This paper was originally read and discussed at a New Left Summer School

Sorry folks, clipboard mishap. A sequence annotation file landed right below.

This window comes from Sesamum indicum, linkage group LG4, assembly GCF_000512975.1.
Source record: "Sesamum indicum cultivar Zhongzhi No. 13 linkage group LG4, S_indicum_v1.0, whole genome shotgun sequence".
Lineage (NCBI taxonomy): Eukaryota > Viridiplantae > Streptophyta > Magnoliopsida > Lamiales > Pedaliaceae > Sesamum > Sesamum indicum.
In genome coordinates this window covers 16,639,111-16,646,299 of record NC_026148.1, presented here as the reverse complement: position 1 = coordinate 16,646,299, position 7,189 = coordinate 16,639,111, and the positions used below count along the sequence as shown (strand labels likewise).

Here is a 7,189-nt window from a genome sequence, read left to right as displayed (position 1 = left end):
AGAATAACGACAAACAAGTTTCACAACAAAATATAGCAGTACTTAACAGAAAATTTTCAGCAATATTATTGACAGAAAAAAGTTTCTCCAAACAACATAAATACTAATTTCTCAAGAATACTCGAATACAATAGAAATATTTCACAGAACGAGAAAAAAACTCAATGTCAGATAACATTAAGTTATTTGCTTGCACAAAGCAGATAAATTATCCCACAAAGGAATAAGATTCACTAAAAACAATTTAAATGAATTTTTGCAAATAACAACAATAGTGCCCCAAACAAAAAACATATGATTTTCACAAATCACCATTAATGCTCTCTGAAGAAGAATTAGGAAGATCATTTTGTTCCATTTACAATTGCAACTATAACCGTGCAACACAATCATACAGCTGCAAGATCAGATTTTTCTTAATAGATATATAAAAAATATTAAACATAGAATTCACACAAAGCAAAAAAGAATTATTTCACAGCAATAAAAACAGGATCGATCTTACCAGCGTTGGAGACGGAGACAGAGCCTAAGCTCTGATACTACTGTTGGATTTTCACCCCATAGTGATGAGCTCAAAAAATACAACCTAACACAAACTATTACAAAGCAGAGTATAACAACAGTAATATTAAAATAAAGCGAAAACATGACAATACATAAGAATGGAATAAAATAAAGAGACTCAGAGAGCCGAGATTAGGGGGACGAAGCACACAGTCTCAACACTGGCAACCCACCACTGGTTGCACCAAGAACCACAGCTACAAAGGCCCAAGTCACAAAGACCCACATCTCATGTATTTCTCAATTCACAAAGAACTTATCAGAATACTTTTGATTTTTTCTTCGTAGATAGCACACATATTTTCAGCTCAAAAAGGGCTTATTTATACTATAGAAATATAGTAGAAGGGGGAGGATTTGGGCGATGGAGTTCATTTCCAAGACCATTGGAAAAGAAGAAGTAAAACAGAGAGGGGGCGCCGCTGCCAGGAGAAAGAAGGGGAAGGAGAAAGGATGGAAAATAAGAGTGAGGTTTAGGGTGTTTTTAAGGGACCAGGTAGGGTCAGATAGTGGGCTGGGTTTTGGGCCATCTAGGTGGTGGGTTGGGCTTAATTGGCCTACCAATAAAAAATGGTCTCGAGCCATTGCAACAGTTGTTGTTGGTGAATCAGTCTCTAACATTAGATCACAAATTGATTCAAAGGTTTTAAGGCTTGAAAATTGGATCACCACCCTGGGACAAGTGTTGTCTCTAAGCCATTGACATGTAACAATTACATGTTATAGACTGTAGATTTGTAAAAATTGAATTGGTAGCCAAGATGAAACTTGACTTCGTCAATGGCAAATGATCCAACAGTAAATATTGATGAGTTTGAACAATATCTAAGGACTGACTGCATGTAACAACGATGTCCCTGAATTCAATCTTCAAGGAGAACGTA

writing in Conviction two years ago, Iris Murdoch expressed the hope that “the Socialist movement should most explicitly bring back into the centre of its thinking its original great sources of inspiration and reflection: the problem of labour”. It is a matter of some concern that this hope has not as yet been adequately sustained. Indeed the only original contributions to the study of work or labour have come, on the whole, from intellectuals of the middle ground, erstwhile radicals, whose perception of what is wrong is seldom matched by any but the most fuzzy or irrelevant alternative solutions. On the Left the problems of control and participation have continued to excite attention, and at times have almost seemed to attain the status of a universal panacea. But until some attempt has been made to relate these problems, along with their accompanying solutions, to the underlying problem of work itself, there will always remain some suspicion of a possible irrelevance or lack of connection, some hint of hiding behind the slogans of a tradition which requires not rediscovery but reinterpretation.